Roasted Malt

It is not clear when roasting in rotating drums became popular with special maltsters. It is nowadays the most used and safest machinery to make roasted and caramelised malts and cereals.

There was a time roasting was done in partially open spheres and direct fired. Consistent malt quality was very difficult to be obtained and danger of fire was prominently present all the time. The use of special roasted malts was limited. The success in the 20the century of specialty beers (trappists and coloured higher density beers and of course the revival of the craft beers, boosted the use of special malts

We can define two mean purposes for the use of drum roaster equipment in the maltings:

1. The perfect caramelisation tool.

Caramel malts are made from germinated cereals. Instead of bringing the green malt to a kiln to dry for making regular malt, the green malt is brought into a rotating drum roaster. The drum can be closed air tide and when temperature raises between 65 and 75°C the brewing enzymes: α and β amylases are on their maximum power and will degrade the sugar polymers from the endosperm, amylose and amylopectin into maltose.

Because the drum is a dynamic system constructed in a way optimal even temperature is reached on every spot in the drum, the saccharification process is fully and fast obtained within 30 minutes. This cannot be achieved with a tradition static kiln (green malt is not moving). The inside of the kernels during saccharification become almost liquid and drying is starting. Once most of the moisture is gone (45%→10%) temperature is raising and the sugars start to degrade into complex molecules which are given a brown colour and taste like toffees and caramel. A minimum of 110°C is needed to allow that process and roasting starts from here.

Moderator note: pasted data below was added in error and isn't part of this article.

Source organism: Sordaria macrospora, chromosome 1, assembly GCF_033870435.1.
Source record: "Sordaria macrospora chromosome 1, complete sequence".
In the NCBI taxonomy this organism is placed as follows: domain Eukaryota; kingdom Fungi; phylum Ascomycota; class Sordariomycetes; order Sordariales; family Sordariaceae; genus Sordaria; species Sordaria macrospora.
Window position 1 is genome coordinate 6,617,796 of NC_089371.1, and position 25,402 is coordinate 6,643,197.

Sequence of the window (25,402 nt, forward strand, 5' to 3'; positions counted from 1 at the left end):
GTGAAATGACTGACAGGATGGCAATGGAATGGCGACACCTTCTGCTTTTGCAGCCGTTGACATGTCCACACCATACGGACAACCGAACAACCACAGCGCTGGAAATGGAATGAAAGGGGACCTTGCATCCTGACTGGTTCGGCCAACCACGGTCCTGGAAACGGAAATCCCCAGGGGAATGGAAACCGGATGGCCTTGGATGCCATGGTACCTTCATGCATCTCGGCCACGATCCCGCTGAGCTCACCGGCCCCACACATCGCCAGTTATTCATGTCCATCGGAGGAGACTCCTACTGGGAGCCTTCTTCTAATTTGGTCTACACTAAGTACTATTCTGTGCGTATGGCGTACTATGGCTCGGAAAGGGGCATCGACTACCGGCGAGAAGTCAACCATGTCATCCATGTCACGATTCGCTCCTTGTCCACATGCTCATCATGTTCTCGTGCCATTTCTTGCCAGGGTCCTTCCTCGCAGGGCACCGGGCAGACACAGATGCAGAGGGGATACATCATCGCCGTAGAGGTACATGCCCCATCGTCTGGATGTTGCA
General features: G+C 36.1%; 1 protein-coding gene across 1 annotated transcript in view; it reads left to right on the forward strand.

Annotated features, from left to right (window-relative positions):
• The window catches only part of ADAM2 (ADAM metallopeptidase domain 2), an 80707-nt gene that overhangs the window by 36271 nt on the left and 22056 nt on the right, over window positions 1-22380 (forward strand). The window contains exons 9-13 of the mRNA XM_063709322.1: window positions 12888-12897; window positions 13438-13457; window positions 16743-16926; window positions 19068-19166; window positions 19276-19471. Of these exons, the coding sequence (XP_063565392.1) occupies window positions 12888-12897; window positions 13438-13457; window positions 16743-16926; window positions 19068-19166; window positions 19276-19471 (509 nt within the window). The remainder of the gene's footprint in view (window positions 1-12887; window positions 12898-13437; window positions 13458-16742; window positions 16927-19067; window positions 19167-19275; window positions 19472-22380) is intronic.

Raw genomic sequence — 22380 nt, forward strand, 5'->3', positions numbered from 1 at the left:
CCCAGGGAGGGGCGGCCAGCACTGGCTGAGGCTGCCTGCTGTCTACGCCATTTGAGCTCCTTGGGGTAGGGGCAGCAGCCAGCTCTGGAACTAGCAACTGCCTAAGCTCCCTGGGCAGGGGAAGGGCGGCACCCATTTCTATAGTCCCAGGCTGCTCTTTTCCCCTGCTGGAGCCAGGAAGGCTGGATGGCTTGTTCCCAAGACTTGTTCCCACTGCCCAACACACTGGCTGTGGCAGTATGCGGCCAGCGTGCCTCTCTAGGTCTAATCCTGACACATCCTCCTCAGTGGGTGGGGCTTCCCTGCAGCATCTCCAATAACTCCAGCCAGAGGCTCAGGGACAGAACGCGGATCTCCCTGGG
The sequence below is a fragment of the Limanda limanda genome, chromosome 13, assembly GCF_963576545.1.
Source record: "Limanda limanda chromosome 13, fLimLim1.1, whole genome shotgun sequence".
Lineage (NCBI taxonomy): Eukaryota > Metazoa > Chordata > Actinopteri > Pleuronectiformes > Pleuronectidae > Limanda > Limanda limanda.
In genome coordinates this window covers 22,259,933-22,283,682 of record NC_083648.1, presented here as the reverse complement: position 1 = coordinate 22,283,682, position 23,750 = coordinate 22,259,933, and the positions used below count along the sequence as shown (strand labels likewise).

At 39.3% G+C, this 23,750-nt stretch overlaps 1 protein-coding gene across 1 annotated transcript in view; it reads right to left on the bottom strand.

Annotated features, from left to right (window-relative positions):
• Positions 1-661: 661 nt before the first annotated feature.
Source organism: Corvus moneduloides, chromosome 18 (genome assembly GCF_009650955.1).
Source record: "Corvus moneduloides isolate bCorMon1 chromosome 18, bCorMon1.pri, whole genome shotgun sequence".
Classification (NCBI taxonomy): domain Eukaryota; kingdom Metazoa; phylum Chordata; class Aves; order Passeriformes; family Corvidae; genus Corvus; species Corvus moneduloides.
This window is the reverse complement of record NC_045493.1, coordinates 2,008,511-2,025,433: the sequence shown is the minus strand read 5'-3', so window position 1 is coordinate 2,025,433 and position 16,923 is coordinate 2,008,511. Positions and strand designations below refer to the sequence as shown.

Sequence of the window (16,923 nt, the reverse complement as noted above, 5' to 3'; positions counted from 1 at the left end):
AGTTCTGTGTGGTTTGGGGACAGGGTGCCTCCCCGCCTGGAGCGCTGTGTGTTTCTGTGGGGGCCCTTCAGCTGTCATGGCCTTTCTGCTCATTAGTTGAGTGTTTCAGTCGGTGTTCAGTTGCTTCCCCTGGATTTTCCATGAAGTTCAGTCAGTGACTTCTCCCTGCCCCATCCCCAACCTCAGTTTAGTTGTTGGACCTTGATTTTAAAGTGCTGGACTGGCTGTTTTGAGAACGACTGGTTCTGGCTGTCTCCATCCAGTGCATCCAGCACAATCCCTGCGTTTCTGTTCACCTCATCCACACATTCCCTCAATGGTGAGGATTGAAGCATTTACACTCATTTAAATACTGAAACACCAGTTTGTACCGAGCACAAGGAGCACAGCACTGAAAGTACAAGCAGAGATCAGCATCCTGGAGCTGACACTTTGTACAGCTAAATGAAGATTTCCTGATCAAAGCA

Combination of Maillard reactions and sugar degradation influence further at higher temperatures (max 165°C) the creation of all different caramel malts: from 20 EBC hell to 400 EBC aroma. The production of caramel via malt is without treatment of ammonia and or acids and is therefore a wanted product in baking and brewing.

2. The perfect roasting tool.

Crude cereals or finished malts are used to heat up and being roasted at higher temperatures (max 235°C). As the cereals and the malts do not contain sugars but only starch, there is less danger for burning the endosperm. The coloration is the result of only Maillard reactions. The higher the roasting temperature the higher the coloration.

Taste will evolve from biscuit up to chocolate and astringent burnt. For brewing purposes only the low colours (max 100 EBC biscuit malts) and the higher black malts (coffee, chocolate and black 700-1500EBC) are used. In the window 200-500 EBC are the malts which are used for colouring flour of wheat used for different types of bread.